“Emma!” he yelled in annoyance. It was cold, he was hungry, and he needed to use the toilet. And there were those pesky crumbs in his moustache. He needed his wife to clean him up and make him dinner. But first, of course, she needed to bring him his walker and clear the way to the loo. “Are you in there?” Dudley hollered, trying to adjust his body to face the dining room and the kitchen right on the other side. He squinted his eyes. Was that another tin of biscuits on the dining room floor? Without his glasses, everything was blurry. It was already straining on his vision to have to see six feet to the telly screen, screwing up his piggy little eyes.
The sun was on the other side of the house, glittering brightly off of something on that dining room floor. It wasn’t too far away, he supposed. Dudley could attempt it. After all, he was bordering on starving and his lazy wife was still gone. How thoughtless could she be, leaving him waiting around when she knew he needed her?
I’ll just go get the biscuits so that I have something to munch on during my show, he thought, heaving himself to the edge of his armchair. He took a short break when his bottom was scooted all the way out, halfway hanging over the edge. If his arms weren’t so heavy, he might have pressed a hand to the stitch in his ribs. This was hard work. How could Emma do this to him?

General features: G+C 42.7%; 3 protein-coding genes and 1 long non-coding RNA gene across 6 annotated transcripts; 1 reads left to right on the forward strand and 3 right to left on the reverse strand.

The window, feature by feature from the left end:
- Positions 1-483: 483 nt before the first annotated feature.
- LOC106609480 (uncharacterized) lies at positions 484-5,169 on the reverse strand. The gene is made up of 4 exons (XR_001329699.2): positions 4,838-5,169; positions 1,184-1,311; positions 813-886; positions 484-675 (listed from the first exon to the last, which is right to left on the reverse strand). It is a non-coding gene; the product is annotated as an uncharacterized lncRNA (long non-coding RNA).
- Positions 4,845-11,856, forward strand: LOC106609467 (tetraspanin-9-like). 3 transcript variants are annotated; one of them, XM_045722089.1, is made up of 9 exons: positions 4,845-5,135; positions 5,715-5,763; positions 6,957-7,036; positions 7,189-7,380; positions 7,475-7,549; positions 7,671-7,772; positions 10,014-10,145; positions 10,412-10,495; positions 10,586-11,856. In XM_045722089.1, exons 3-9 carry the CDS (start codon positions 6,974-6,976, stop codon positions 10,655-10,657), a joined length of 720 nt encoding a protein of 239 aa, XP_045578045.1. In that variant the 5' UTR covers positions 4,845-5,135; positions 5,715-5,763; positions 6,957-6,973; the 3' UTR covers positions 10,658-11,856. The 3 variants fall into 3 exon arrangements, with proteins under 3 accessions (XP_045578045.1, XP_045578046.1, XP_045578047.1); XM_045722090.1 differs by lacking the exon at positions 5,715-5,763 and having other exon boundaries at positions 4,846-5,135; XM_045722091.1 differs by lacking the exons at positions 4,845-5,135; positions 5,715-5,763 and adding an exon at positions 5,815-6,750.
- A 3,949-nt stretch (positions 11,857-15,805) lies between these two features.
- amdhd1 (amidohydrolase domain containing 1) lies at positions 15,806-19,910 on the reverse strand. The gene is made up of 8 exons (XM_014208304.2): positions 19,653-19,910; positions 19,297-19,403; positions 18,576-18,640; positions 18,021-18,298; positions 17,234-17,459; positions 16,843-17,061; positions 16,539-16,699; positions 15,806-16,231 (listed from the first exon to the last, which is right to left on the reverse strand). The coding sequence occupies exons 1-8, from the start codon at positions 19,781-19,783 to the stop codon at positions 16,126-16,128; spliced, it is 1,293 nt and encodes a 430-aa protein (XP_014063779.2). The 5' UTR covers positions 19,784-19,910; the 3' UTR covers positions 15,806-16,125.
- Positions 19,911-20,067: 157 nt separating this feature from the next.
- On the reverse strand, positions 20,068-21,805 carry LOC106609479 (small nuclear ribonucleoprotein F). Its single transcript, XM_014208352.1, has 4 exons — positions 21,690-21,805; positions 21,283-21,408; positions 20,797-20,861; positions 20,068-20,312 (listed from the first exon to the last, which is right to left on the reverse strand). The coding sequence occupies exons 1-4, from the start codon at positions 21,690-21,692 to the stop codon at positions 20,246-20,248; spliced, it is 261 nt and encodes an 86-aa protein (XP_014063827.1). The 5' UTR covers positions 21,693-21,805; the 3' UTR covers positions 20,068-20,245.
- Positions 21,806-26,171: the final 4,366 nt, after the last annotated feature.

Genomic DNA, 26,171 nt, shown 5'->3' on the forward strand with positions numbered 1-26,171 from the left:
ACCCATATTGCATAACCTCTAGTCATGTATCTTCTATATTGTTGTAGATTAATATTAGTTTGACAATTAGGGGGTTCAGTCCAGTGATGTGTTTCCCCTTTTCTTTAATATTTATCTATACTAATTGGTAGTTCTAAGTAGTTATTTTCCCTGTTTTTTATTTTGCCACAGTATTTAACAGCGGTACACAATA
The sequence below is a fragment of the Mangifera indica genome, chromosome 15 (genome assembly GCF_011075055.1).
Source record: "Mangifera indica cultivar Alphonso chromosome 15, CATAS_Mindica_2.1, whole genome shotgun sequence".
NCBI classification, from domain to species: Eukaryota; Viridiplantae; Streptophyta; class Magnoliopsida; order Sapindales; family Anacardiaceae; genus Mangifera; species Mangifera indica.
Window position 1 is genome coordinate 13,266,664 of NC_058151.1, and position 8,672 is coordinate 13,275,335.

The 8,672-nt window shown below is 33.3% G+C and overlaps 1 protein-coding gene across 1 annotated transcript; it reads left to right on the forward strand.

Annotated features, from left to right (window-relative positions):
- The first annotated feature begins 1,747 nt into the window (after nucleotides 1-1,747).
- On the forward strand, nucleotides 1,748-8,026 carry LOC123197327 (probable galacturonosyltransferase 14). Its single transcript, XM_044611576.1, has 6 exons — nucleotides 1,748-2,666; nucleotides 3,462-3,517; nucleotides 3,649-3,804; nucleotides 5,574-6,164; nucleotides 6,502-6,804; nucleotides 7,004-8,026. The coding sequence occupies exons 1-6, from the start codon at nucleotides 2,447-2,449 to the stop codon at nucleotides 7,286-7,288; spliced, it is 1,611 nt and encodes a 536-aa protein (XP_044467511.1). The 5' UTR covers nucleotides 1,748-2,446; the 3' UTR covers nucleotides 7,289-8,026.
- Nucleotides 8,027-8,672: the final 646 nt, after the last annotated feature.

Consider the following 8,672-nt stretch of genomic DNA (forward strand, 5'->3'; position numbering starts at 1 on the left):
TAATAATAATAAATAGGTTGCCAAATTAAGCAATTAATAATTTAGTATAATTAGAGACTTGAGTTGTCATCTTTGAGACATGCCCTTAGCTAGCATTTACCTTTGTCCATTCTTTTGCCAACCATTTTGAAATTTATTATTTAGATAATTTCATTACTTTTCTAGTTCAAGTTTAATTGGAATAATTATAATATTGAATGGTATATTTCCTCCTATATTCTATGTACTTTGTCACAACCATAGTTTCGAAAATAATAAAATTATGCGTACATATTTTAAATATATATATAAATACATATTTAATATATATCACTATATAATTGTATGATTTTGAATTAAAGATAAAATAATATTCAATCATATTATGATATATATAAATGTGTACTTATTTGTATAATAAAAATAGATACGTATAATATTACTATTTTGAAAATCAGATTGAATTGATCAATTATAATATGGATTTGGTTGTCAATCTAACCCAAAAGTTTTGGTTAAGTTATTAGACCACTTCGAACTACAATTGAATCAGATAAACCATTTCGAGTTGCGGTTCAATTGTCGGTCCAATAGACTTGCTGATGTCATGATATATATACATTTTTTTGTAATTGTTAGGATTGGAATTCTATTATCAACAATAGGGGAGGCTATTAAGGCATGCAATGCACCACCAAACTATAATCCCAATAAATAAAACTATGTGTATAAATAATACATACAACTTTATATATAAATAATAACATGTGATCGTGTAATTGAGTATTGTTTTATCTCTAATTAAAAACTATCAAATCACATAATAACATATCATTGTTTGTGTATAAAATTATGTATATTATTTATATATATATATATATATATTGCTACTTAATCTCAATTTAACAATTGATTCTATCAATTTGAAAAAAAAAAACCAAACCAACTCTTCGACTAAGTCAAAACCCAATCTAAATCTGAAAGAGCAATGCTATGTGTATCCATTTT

“Em?” he tried again. There was no answer, so he released a few bitter noises and rolled onto the floor.
And twisted his ankle.
“Urgghhoooomph,” he groaned. He wished his feet weren’t so far away, and so concealed from view by his mountainous belly – or else he would have clutched his injured foot. “Emma,” he moaned, closing his eyes for a moment. But when he opened his eyes again, that distorted collection of golden light on the dining room floor captured his attention once again. Biscuits.
Dudley jutted one elbow out over the rubbish-strewn carpet, crawling along on his stomach. Emma would be very sorry for this. She had reduced him to a struggling heap on the floor and owed him quite an apology. She’d better buy more salt and vinegar crisps while she was out, or he was going to be in a foul mood.